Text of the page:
Open mike 15/01/2024

Written By: - Date published: 6:00 am, January 15th, 2024 - 102 comments
Categories: open mike - Tags:

Open mike is your post.

For announcements, general discussion, whatever you choose.

The usual rules of good behaviour apply (see the Policy).

Step up to the mike …

102 comments on “Open mike 15/01/2024 ”

  1. Dennis Frank 1

    Neolib addiction to fossil fuels gets a dispassionate appraisal here:\

    Although the new government promised to look at reopening the refinery, chief executive Rob Buchanan said there was no possibility of restarting refining. "It would require substantial investment, a long period of time and frankly people and folk that no longer work for our business."

    Instead, the facility's owner, Channel Infrastructure, is planning its future around booming international air travel. The company supplies 80 percent of New Zealand's jet fuel, accepting shipments at its jetty at Northport in Northland and piping it 170km to Wiri, near Auckland Airport.

    Long-haul travel makes up more than half of the airport's fuel use, despite being less than a quarter of trips, according to a presentation the company made to investors last year.

    Junkie neolibs need to jab that needle in to get the tourist rush – all those little dollar signs running through your veins producing the eternal high.

    The company told investors last year growth to 2050 will be driven by more demand from India and Asia and more 'extra long-haul' flights, which fly nonstop for over 16 hours to destinations such as New York. These 'extra long' journeys burn more fuel per passenger per kilometre, because of the extra weight of the fuel they carry.

    And while Channel Infrastructure is investing in developing synthetic fuel by harnessing renewable energy, neither synthetic nor biofuel (from crops or wood) is expected to be able to keep up with more than a small proportion of the growing demand during the next two decades.

    Yeah, because performing well requires drive & motivational energy & few capitalists nowadays have got what it takes. Hide behind market failure instead, much easier.

    • Ad 1.1

      The vein of fuel is particularly important to New Zealand, since tourism is largely by plane and international tourism's overall contribution to New Zealand's total exports of goods and services was 2.4% and increasing leaps and bounds since COVID.,of%20New%20Zealand's%20total%20GDP.

      We don't have an alternative to air transport tourism, either as a mode of transport or as an entire segment of the economy.

      • Dennis Frank 1.1.1

        Doing holism on the situation requires encompassing conservatives & the establishment along with liberals, social democrats or whatever the left currently frame themselves as. Pragmatism is what you get when holism is inclusive enough to ground in common sense, so your view seems reasonable for now.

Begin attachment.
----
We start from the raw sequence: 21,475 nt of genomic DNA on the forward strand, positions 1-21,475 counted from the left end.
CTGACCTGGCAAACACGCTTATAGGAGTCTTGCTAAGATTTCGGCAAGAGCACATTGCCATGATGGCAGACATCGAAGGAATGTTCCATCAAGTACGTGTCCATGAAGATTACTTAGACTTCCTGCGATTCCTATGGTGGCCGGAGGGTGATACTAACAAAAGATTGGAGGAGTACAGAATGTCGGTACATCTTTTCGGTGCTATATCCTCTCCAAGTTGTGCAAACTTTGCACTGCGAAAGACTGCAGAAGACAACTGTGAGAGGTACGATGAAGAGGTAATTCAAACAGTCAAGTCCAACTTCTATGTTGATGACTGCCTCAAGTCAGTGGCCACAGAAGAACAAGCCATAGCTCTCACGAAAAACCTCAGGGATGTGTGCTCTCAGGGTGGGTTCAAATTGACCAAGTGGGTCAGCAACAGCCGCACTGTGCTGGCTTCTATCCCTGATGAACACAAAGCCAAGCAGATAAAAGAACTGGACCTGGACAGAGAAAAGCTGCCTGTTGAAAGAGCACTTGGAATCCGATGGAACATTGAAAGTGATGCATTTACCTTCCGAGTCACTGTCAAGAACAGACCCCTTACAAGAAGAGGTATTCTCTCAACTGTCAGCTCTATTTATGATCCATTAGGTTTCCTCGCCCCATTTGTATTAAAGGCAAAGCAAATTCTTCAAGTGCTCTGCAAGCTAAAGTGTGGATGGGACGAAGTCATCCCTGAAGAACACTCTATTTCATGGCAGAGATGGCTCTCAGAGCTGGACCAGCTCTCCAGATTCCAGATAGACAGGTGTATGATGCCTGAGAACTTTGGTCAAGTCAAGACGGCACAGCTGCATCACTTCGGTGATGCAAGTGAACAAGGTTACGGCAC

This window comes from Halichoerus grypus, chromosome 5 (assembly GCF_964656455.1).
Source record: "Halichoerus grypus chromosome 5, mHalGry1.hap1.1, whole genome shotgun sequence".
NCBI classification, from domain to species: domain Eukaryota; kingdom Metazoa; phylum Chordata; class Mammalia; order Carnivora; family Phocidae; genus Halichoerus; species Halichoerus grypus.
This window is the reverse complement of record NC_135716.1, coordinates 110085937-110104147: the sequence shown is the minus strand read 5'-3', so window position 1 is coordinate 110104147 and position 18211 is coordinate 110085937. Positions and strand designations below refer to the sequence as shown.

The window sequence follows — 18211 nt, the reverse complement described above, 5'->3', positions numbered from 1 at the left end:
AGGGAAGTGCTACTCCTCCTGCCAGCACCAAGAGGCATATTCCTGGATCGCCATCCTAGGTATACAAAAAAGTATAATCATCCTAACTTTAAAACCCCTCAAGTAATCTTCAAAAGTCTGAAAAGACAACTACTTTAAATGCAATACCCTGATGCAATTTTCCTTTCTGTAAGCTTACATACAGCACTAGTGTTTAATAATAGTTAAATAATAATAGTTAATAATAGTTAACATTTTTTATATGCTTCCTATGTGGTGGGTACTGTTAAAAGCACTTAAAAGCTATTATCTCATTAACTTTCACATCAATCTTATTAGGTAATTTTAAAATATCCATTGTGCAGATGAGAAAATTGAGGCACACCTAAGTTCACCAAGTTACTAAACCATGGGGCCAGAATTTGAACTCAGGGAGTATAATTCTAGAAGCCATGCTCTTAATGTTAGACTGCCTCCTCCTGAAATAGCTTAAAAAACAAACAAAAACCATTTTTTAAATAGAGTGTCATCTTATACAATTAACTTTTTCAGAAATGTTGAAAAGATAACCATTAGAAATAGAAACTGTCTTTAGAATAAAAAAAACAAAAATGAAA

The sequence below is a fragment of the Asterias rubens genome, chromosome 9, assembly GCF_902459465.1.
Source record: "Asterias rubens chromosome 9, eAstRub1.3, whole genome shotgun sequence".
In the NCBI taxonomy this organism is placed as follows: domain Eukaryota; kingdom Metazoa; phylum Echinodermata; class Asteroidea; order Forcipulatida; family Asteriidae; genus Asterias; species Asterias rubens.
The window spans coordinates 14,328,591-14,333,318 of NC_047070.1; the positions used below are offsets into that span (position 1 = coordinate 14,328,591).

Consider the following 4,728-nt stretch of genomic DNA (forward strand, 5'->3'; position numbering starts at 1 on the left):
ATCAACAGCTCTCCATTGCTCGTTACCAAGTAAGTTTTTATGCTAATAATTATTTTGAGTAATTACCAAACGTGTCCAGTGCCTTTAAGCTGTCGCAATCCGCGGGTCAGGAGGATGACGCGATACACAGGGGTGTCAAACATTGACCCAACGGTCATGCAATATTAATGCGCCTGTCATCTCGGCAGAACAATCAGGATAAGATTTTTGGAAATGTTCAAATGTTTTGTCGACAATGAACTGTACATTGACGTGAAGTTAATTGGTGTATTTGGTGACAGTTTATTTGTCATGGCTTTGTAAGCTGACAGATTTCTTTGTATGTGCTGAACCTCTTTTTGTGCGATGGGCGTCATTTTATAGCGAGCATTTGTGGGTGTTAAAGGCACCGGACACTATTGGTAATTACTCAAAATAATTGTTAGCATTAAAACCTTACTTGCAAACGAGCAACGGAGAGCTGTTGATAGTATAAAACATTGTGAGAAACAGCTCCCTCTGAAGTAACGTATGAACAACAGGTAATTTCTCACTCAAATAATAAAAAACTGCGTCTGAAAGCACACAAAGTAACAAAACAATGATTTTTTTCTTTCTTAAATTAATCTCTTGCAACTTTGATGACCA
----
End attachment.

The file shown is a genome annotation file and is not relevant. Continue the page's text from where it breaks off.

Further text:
Voters will always choose life-support. The future of younger generations is too hypothetical to prevail.

        • Ad

          Oh no it's just facts.

          And the facts get worse. In 2021 New Zealand was the world's biggest exporter of concentrated milk, sheep and goat meat, rough wood, butter, and casein.

          Other than tourism, our export goods are pretty much the same as what we were making after World War One (minus wool).

          That's what keeps us in biscuits.

          • Dennis Frank

            Impressive. I had no idea materialism works so well – still going strong a century later. Still we do have a burgeoning tech industry too, which does export product & designs. Perhaps the stats on that aren't good enough to feature (yet).

          • Graeme

            There's also the airfreight capacity that comes with international tourism. This is a huge co-dependency in our economy as we found out through covid when tourism, and air freight stopped.

            More tourism allows more exports, and cheaper imports, both making the biscuits more affordable.

    • Sanctuary 1.2

      Worrying about the impact on global warming of jet fuel consumption is a bit of pointless middle class theatre for Grey Lynn yoga mums, who will fly to Europe for their bi-annual holiday anyway. The elephant in the room is coal being used for electricity production. The world used 8.5 billion tons of coal last year.

      I have just got back from three weeks in India and Sri Lanka. From my observations in India population growth is viewed as an unalloyed social good. The more young people we have, the argument goes, the richer we will become. And the first thing everyone wants is AC and then a car and then consumer electronics. Climate is not a seriously discussed priority compared with the desire to get rich. India used about a billion tons of coal a year, of which they produce about 80% domestically. Fossil fuel consumption generates around 56% of India's electricity (coal/lignite produces 50% of India electricity), hydro/wind/solar/waste to energy etc produces 41.5% (the country is festooned with wind turbines, fields of them marching from horizon to horizon) and nuclear less than 2%.